•Friedrich Nietzsche is most often associated with nihilism. In his "Will to Power" he wrote, “Every belief, every considering something true, is necessarily false because there is simply no true world.”
•For Nietzsche, there was no objective order or structure in the world except what we gave it.
•Modern philosophers that are considered moral nihilists
• They believe that nothing is moral or immoral. Nihilists generally see morals as "man-made", and therefore they are flawed and cannot be taken seriously.
•In the 1800’s many Russians seemed to have nihilism viewpoints.
•Russian Nihilist Dmitri Pisarev: "Here is the ultimatum of our camp. What can be smashed must be smashed; whatever will stand the blow is sound, what flies into smithereens is rubbish; at any rate, hit out right and left, no harm will or can come of it."
Raskol, in Russian, means schism or to separate. The main character of crime and punishment is a young man named Raskolnikov. He has completely separated his physical self and his mental self from society.
Raskolnikov murders Aliona and her Sister for the sake of money; at least that's what he says. He did not kill for money, but to prove he can overcome the guilt, the punishment, and God himself. Nihilism itself is a viewpoint that traditional values and beliefs are unfounded and that existence is senseless and useless. It goes against all religion and separates the being from the rational understanding of action and consequence. The action was the murder, the consequence was the deterioration of mind and the proof of this is that he could not overcome guilt, punishment, or God. The belief that existence is senseless and in a way "mispercieved" by the human mind is seen through the dream Raskolnikov had about his landlady being beaten on the staircase. He could not determine if it was real or simply his dream.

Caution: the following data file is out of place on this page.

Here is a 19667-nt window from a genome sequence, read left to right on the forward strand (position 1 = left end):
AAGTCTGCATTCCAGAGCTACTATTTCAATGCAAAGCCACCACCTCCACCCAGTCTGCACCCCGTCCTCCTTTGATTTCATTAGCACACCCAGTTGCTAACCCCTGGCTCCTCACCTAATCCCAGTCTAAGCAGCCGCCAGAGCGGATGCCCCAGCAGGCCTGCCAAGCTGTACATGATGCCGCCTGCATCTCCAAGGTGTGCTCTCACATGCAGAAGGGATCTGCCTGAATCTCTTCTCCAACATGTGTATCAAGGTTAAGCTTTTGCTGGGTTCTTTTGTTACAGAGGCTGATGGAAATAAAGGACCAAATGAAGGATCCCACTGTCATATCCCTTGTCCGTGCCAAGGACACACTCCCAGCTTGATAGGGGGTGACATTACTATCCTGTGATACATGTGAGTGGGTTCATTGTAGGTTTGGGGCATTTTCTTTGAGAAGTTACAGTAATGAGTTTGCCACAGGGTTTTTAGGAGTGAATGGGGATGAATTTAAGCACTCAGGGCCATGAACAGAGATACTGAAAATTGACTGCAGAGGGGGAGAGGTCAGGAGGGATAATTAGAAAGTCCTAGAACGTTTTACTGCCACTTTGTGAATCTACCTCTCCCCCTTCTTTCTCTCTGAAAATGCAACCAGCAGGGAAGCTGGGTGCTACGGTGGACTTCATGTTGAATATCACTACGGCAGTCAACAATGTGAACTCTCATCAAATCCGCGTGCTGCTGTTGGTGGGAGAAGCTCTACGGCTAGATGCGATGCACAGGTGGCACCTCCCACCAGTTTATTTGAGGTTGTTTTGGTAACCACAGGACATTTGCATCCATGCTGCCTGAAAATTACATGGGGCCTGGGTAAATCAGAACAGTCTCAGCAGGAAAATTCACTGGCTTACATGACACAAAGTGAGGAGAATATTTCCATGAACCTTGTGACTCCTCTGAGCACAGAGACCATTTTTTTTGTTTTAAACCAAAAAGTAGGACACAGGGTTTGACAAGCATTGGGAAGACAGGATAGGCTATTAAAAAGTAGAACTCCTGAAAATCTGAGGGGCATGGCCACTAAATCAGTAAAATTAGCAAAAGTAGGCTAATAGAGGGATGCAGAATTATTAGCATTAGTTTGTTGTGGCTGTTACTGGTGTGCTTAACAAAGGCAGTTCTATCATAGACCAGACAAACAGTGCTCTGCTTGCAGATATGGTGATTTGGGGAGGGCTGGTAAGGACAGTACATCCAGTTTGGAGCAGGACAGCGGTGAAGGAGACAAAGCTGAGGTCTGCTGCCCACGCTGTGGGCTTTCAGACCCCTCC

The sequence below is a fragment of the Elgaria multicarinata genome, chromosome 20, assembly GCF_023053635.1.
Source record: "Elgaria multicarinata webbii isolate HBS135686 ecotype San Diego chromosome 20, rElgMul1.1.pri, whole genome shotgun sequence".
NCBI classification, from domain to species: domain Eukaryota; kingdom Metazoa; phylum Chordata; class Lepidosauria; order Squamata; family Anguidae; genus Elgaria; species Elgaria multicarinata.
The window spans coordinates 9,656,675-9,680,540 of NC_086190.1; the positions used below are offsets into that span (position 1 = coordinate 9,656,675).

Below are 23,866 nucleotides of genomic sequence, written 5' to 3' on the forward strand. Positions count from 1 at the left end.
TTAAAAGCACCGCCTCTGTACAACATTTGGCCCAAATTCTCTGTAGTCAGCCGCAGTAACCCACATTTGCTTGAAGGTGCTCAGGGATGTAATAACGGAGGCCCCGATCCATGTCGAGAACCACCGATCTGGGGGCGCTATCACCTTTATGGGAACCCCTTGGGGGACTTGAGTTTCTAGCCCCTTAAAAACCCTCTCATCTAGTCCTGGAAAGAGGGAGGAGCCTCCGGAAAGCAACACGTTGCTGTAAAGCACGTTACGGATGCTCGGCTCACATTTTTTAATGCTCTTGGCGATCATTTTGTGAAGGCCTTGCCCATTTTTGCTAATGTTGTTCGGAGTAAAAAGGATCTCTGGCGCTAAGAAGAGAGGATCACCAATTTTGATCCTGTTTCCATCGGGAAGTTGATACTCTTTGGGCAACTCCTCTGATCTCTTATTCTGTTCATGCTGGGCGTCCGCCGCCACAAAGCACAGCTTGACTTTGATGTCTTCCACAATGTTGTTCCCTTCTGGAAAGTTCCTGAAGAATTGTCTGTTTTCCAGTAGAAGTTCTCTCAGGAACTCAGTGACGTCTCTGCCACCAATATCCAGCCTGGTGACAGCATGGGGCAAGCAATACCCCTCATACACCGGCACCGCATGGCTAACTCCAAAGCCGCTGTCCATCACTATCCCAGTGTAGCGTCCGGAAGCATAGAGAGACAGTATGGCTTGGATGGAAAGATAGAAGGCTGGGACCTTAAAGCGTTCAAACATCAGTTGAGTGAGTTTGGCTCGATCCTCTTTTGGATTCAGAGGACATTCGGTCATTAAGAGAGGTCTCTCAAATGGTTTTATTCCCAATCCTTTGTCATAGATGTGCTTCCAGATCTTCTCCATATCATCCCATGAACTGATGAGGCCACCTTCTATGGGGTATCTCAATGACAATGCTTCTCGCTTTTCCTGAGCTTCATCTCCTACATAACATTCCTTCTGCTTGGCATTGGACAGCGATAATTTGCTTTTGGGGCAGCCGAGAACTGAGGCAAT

•The term Nihilism was first used by Friedrich Heinrich Jacobi.
•This term became most popular in Russia during the mid-19th century when the Napoleon's family was in rule.
•Nihilism began with the formation of secret societies (1861-1862) that used propaganda to get the Napoleon family out of rule.
•1860-1869 Nihilism was used as counter-cultural aspects.
•1870-1881 It was used in the pamphlet The Catechism of a Revolutionist Definition of Nihilism: When did it originate? Nihilism Metaphysical Nihilism
Political Nihilism The theory that there are no real objects at all. It is impossible to distinguish existence from non-existence' as there are no objective qualities, and thus a reality, that one state could possess in order to discern between the two. Metaphysical nihilism- Epistemological nihilism- Mereological nihilism- Existential nihilism- Moral nihilism - Political nihilism- Friedrich Nietzsche: Richard Joyce and J.L. Mackie Dmitri Pisarev Who else believed? Raskolnikov is Nihilism: How Nihilism pertains to
Crime and Punishment Sources: http://www.iep.utm.edu/nihilism/ http://www.encyclopedia.com/article-1G2-3446801428/nihilism.html